Why the Youth become Wasters, Goons and Henchmen of Politicians in UP?

Reading Time: 4 minutes

The total population of UP in the age group 15-24 years is 40,619,000, while the sex ratio is 871/1000; 82% in urban areas and 81% in rural areas are literate. A large number of the youth in the state remains unemployed. Craig Jeffrey’s book, Time Pass: Youth, Class, and Politics of Waiting in India, explores various activities of youths of Meerut during the time they wait for something fruitful to happen. Young people from upper and middle classes spend a lot of time, money and gifts to build and maintain their political and government networks. It helps them in getting their work done. Youths from these social classes have understood, who to connect, how to connect and what are the benefits of these connections from their familial and social conversations. Ashish’s findings show that bribery and political connections become instrument in providing a decent job. Secondly, unemployed youngsters also work as goons and henchmen for the local . It helps them to get a few things done, which in turn makes them feel socially important, in the absence of a proper job. Here’s a report, exclusively in .

Youth is considered an important juncture in human life. This phase is a bridge between childhood and maturity.  After completing formal education, young people spend their time swinging between  and unemployment. This phase gives them ample time to understand the society around them according to their own thinking, , and surroundings and thus, plan for their future. It is essential to understand how they make use of this time during which the direction of their life is determined.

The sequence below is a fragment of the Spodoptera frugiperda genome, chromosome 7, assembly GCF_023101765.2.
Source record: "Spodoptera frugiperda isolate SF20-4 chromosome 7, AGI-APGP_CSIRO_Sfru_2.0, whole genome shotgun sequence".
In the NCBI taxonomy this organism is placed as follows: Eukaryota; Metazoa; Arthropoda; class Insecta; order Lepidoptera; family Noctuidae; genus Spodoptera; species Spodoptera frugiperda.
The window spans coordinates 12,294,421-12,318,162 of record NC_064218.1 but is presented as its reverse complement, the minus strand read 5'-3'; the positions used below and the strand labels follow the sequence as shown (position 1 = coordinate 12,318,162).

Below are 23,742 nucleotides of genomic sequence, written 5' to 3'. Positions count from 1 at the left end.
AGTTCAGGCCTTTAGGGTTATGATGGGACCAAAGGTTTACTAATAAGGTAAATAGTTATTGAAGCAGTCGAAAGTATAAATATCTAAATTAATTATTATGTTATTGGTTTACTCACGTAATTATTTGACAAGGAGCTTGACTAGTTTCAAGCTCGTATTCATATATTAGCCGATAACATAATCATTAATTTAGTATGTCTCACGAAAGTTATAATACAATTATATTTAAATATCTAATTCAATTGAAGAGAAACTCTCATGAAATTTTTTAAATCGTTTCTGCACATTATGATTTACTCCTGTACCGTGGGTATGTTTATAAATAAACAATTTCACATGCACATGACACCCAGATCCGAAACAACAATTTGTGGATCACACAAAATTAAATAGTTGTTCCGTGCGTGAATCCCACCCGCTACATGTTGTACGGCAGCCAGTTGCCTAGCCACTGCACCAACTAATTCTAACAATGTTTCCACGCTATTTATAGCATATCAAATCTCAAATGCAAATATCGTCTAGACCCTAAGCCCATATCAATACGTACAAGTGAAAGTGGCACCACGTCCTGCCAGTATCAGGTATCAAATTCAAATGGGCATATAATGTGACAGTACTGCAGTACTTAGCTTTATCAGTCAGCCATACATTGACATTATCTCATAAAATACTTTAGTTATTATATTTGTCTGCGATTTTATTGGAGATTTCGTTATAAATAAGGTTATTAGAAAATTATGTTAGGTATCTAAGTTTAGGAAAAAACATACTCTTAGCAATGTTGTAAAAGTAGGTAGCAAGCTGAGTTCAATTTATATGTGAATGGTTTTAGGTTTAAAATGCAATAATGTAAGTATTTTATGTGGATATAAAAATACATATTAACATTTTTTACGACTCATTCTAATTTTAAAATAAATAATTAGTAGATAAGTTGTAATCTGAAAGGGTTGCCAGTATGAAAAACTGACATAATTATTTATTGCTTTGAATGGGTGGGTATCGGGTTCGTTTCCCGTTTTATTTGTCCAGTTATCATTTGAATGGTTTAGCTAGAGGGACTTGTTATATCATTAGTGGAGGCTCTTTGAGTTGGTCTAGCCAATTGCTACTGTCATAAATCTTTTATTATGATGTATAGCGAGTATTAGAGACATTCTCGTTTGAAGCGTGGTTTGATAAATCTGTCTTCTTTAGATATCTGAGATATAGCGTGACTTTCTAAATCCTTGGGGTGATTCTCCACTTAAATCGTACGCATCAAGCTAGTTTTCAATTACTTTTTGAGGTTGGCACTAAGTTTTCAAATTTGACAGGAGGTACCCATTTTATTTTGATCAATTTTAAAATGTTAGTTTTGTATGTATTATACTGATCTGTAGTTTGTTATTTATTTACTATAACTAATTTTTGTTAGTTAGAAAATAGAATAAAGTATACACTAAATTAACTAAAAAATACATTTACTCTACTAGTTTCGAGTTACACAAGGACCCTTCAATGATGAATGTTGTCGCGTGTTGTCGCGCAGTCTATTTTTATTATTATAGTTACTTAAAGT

(UP) is teeming with young people. As per the census of 2011, the total population of UP is 199,812,000 and out of this, 48,910,000 comes under the age group 10-19 years and the sex ratio is 882/1000. The total population for the age group 15-24 years is 40,619,000, while the sex ratio is 871/1000. Total 65% of urban population and 55% of rural population is literate.

In the age group of 10-19 years, 83% are educated in urban areas, and 87% are literate in rural areas. Total 84% girls and 89% boys belonging to this age group are literate. In the age group 15-24 years, 82% in urban areas and 81% in rural areas are literate. Furthermore, 76% girls and 87% boys are literate in this age group. Here, we need to understand that the difference between ‘being literate’ and ‘being educated’ is not clear in the census.

Let us try to understand youth, politics, and process, through which they try to find a regular job by studying examples of youths of some districts of UP. In Varanasi, there is no culture of reaching on time in any function. The reason behind this is not that people there do not understand the importance of time but on the contrary, the actual reason is that people want to make full use of time. And so, they are running against time almost always. It is considered important for the youth to acquire two-three educational degrees, part-time jobs and take out time to fill job applications.